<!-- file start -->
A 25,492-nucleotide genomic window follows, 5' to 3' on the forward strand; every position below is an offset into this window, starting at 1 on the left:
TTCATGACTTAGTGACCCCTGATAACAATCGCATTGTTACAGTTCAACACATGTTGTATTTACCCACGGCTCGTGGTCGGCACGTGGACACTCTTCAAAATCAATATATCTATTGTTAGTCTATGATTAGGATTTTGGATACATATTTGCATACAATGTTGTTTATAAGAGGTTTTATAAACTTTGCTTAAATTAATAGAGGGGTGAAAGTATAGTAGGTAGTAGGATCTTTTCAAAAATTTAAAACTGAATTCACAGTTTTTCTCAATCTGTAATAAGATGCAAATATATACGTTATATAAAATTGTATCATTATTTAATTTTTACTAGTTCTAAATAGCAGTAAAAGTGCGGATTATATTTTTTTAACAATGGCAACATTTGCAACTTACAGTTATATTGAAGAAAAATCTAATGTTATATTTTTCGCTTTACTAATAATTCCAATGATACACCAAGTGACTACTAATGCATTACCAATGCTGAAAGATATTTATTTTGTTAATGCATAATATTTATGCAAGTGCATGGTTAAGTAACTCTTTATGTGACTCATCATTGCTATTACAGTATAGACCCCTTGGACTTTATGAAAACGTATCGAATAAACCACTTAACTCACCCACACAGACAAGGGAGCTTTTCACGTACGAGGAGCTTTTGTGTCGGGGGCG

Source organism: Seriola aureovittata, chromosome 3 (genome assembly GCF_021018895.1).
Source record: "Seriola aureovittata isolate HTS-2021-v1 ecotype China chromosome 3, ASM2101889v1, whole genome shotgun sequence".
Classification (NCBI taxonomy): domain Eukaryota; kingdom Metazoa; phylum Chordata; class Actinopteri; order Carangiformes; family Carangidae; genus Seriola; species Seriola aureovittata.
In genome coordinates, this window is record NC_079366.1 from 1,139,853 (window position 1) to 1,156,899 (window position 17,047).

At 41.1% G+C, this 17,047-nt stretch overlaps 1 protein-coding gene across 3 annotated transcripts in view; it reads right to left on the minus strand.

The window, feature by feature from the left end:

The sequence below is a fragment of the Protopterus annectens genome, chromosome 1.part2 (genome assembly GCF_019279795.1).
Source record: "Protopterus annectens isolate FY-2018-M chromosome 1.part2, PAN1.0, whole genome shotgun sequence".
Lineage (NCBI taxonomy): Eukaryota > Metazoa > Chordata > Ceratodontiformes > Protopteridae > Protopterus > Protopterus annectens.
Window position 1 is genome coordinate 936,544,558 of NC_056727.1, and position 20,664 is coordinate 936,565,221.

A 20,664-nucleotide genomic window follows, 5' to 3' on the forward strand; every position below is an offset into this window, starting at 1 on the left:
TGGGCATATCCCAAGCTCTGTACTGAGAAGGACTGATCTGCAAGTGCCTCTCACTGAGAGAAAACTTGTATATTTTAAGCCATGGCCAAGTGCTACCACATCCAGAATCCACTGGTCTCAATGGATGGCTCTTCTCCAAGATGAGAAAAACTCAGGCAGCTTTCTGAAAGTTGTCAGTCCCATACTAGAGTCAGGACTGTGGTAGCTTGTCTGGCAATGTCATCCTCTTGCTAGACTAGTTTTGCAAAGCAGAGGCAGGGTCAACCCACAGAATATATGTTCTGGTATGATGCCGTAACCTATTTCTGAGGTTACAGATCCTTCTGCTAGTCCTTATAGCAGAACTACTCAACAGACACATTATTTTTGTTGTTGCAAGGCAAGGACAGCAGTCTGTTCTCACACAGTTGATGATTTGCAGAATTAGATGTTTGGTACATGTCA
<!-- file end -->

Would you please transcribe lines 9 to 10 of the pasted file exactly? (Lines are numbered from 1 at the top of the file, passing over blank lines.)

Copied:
The sequence below is a fragment of the Protopterus annectens genome, chromosome 1.part2 (genome assembly GCF_019279795.1).
Source record: "Protopterus annectens isolate FY-2018-M chromosome 1.part2, PAN1.0, whole genome shotgun sequence".